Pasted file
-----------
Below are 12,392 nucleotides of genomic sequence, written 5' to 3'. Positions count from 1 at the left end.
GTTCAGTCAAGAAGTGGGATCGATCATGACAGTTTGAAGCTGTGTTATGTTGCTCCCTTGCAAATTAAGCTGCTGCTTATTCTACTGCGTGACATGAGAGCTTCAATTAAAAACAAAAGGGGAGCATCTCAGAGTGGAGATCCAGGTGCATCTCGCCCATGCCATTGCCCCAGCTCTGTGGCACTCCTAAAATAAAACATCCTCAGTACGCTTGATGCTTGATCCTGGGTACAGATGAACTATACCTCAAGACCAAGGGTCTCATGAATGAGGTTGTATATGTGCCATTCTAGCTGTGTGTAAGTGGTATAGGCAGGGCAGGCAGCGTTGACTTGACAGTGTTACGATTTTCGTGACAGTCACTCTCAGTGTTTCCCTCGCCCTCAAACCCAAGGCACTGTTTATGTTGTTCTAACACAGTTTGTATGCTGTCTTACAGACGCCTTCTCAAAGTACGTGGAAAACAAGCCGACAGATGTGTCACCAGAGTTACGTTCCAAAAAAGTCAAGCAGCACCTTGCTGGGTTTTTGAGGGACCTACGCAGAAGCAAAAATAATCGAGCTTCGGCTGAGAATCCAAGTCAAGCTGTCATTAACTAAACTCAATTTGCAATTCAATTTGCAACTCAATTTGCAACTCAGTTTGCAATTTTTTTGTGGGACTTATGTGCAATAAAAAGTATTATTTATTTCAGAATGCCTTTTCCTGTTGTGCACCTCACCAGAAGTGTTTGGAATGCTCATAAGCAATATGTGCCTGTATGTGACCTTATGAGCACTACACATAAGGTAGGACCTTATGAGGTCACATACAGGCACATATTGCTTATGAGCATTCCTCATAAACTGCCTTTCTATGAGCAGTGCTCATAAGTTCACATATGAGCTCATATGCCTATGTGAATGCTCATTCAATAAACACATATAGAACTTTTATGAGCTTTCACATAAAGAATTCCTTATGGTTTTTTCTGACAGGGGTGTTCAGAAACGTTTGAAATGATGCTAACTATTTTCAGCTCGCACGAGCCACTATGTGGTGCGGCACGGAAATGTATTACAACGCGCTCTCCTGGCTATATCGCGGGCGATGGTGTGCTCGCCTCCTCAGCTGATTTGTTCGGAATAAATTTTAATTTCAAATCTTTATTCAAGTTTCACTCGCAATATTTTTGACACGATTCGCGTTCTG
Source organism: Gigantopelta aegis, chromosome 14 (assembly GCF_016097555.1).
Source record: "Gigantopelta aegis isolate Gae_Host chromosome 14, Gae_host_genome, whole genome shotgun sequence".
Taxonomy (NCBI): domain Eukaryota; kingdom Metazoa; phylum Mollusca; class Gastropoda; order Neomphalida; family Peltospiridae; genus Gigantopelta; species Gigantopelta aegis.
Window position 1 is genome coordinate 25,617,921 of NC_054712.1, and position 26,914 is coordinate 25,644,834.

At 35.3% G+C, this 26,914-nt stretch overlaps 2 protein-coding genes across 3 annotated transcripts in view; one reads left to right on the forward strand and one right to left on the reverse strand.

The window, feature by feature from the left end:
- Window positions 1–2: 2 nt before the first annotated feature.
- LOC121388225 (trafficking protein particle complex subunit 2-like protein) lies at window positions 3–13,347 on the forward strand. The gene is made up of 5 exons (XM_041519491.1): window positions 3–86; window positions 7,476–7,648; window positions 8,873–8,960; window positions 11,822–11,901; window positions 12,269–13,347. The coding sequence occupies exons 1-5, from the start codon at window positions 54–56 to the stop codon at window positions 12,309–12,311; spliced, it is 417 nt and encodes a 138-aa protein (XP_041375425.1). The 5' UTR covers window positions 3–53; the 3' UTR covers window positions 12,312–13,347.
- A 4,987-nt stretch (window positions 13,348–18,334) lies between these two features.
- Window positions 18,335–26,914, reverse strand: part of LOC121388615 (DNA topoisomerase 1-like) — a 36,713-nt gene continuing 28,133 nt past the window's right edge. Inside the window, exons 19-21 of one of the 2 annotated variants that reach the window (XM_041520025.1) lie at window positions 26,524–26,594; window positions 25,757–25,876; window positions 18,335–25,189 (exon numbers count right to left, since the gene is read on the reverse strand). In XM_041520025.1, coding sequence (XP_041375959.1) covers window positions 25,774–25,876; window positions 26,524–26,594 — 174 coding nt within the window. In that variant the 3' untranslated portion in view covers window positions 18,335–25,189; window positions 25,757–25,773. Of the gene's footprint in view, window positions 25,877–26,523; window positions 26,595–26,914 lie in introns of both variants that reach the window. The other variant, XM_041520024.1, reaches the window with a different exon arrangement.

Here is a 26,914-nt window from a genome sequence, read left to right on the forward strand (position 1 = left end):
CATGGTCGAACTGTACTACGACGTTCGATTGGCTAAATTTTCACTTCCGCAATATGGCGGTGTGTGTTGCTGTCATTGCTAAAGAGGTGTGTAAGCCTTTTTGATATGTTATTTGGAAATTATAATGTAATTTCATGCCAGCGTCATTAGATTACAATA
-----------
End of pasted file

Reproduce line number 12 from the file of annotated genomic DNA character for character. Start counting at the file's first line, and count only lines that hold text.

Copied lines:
- Window positions 18,335–26,914, reverse strand: part of LOC121388615 (DNA topoisomerase 1-like) — a 36,713-nt gene continuing 28,133 nt past the window's right edge. Inside the window, exons 19-21 of one of the 2 annotated variants that reach the window (XM_041520025.1) lie at window positions 26,524–26,594; window positions 25,757–25,876; window positions 18,335–25,189 (exon numbers count right to left, since the gene is read on the reverse strand). In XM_041520025.1, coding sequence (XP_041375959.1) covers window positions 25,774–25,876; window positions 26,524–26,594 — 174 coding nt within the window. In that variant the 3' untranslated portion in view covers window positions 18,335–25,189; window positions 25,757–25,773. Of the gene's footprint in view, window positions 25,877–26,523; window positions 26,595–26,914 lie in introns of both variants that reach the window. The other variant, XM_041520024.1, reaches the window with a different exon arrangement.